It was a call from a locum, ringing in on behalf of an Owners Corporation Manager that I was dealing with on a few matters for various clients. The locum explained that the Owners Corporation Manager had gone missing. No one had heard from him in a week, and the police were involved. The whole office where he worked was in shock.

In my experience, the Owners Corporation Manager was a great bloke. Professional, down to earth, committed and caring. All of the right qualities for a successful Manager.

It occurred to me, having re-read some of the more recent email correspondence between that Manager and his clients over the weeks and months leading up to his disappearance, that the workload was becoming an issue. Cracks were appearing, tempers were fraying, and you could see the unrealistic expectations being placed on both this manager and the clients.

Mental health issues in the professional industries such as law and accounting are getting a lot of attention and media coverage these days, and for good reason. But mental health issues amongst strata professionals are not well- ventilated, and this needs to change.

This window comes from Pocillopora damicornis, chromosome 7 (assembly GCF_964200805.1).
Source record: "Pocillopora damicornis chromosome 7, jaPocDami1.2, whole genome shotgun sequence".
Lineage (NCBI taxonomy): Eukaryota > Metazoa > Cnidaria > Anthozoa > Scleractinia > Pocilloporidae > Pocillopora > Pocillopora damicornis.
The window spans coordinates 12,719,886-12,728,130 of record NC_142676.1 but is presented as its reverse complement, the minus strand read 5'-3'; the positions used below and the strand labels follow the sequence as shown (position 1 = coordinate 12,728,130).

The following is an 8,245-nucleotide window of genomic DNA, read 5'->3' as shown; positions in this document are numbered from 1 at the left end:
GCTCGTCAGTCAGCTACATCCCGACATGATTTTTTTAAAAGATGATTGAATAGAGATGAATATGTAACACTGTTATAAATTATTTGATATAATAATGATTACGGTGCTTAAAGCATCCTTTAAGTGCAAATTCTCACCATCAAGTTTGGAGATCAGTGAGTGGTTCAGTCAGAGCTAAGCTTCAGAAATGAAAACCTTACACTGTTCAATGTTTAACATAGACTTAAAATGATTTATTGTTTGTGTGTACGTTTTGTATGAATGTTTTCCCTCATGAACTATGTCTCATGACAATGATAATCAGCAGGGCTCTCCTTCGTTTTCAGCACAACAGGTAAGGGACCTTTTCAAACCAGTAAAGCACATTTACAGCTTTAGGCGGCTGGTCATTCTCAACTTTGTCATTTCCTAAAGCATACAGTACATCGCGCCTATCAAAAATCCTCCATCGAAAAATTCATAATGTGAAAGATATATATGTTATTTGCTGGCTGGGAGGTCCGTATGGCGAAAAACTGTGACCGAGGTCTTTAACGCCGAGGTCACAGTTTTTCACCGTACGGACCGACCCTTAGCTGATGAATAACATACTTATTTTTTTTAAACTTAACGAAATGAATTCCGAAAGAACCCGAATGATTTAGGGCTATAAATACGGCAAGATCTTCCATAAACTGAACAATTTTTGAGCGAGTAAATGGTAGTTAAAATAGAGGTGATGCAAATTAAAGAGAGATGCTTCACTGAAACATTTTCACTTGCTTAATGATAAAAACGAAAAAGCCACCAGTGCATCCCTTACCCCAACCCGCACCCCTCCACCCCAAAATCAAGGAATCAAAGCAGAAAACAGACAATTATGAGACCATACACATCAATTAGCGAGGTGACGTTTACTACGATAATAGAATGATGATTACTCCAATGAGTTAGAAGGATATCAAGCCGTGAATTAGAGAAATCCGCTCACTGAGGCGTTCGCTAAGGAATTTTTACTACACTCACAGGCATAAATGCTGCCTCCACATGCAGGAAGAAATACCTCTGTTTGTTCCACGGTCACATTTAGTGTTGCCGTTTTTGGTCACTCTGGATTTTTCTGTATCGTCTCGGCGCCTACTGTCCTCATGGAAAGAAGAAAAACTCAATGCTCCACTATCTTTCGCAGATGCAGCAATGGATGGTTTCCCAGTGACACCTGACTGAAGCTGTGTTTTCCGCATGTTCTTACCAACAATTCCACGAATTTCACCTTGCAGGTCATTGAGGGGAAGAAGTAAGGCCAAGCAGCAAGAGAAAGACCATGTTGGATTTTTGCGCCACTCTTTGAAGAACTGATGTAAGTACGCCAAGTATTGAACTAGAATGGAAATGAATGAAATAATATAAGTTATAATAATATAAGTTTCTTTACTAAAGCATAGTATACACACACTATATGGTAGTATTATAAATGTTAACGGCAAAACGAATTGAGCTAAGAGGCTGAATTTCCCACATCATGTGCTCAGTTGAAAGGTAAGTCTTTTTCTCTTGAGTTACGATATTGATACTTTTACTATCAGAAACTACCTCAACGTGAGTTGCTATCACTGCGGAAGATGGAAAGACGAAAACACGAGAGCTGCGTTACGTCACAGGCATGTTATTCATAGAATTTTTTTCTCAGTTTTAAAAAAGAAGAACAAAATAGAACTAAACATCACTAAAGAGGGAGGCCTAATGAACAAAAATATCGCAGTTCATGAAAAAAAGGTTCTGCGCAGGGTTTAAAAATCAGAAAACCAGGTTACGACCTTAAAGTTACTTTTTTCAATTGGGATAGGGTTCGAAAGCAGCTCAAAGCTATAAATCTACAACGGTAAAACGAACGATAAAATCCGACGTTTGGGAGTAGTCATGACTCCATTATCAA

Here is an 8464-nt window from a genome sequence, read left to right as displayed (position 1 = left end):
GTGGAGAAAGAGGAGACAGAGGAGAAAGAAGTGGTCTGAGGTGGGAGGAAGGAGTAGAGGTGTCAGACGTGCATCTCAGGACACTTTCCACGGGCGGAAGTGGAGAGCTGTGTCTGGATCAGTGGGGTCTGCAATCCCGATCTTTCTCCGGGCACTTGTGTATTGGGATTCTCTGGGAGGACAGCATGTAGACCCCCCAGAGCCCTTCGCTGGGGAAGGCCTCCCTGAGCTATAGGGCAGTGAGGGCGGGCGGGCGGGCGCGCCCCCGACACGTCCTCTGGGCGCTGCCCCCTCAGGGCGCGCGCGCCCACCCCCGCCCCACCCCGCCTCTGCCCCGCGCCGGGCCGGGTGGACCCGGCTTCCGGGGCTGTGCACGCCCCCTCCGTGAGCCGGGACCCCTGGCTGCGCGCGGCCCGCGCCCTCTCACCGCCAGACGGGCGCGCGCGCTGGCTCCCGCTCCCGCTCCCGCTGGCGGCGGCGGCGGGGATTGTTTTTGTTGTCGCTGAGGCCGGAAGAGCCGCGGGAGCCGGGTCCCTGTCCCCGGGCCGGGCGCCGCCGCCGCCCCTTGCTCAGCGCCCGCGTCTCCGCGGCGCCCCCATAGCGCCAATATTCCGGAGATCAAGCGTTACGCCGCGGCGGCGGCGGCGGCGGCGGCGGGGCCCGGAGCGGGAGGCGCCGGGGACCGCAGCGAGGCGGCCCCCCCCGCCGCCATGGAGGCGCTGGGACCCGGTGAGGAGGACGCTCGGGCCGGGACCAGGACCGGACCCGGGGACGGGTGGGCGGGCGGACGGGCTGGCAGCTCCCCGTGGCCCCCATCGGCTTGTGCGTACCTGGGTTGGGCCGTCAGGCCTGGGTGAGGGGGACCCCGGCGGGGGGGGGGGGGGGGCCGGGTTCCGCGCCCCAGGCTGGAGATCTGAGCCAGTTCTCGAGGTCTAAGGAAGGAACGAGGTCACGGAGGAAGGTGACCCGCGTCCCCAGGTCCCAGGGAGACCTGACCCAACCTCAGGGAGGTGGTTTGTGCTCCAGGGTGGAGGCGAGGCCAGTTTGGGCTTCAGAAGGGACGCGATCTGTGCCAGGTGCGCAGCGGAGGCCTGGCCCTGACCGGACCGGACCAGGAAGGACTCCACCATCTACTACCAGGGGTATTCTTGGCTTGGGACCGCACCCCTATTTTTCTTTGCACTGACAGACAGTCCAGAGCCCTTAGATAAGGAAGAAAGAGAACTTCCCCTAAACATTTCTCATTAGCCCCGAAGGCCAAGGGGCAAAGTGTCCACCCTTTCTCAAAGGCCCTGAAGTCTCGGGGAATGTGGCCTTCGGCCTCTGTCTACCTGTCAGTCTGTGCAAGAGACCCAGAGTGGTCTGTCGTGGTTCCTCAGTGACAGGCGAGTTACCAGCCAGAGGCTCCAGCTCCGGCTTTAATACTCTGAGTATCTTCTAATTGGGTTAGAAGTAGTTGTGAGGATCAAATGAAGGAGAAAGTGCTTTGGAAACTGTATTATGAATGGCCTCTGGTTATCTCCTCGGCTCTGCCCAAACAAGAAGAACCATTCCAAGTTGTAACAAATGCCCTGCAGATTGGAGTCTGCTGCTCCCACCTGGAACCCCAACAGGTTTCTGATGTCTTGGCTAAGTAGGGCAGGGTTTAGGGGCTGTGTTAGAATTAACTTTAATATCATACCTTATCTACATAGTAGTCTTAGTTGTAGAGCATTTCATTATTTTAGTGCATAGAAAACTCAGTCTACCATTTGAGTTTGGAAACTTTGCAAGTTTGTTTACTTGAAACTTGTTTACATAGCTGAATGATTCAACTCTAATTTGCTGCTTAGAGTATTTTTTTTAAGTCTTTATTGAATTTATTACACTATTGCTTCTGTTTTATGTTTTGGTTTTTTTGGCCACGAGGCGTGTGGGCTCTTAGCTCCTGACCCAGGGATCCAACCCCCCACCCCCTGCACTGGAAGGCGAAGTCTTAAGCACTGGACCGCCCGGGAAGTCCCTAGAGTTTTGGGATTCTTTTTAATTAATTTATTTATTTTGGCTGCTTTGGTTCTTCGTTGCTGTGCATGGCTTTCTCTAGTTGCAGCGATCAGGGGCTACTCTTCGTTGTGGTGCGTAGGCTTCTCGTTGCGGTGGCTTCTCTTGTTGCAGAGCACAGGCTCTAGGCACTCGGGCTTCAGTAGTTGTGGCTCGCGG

The strata industry is still in its infancy in Australia, and in my view is terribly unsophisticated when it comes to risk management practice. Directors of strata companies can make a small fortune in this industry, but the business model is based on loading up young and often inexperienced managers with huge portfolios of buildings, and leaving them to sink or swim.

To compound matters, owners and committee members (particularly new ones) are not clear on the roles and boundaries between what an Owners Corporation Manager can and cannot do for an Owners Corporation. This leads to unrealistic expectations that cannot be met, and an erosion of confidence in the Manager.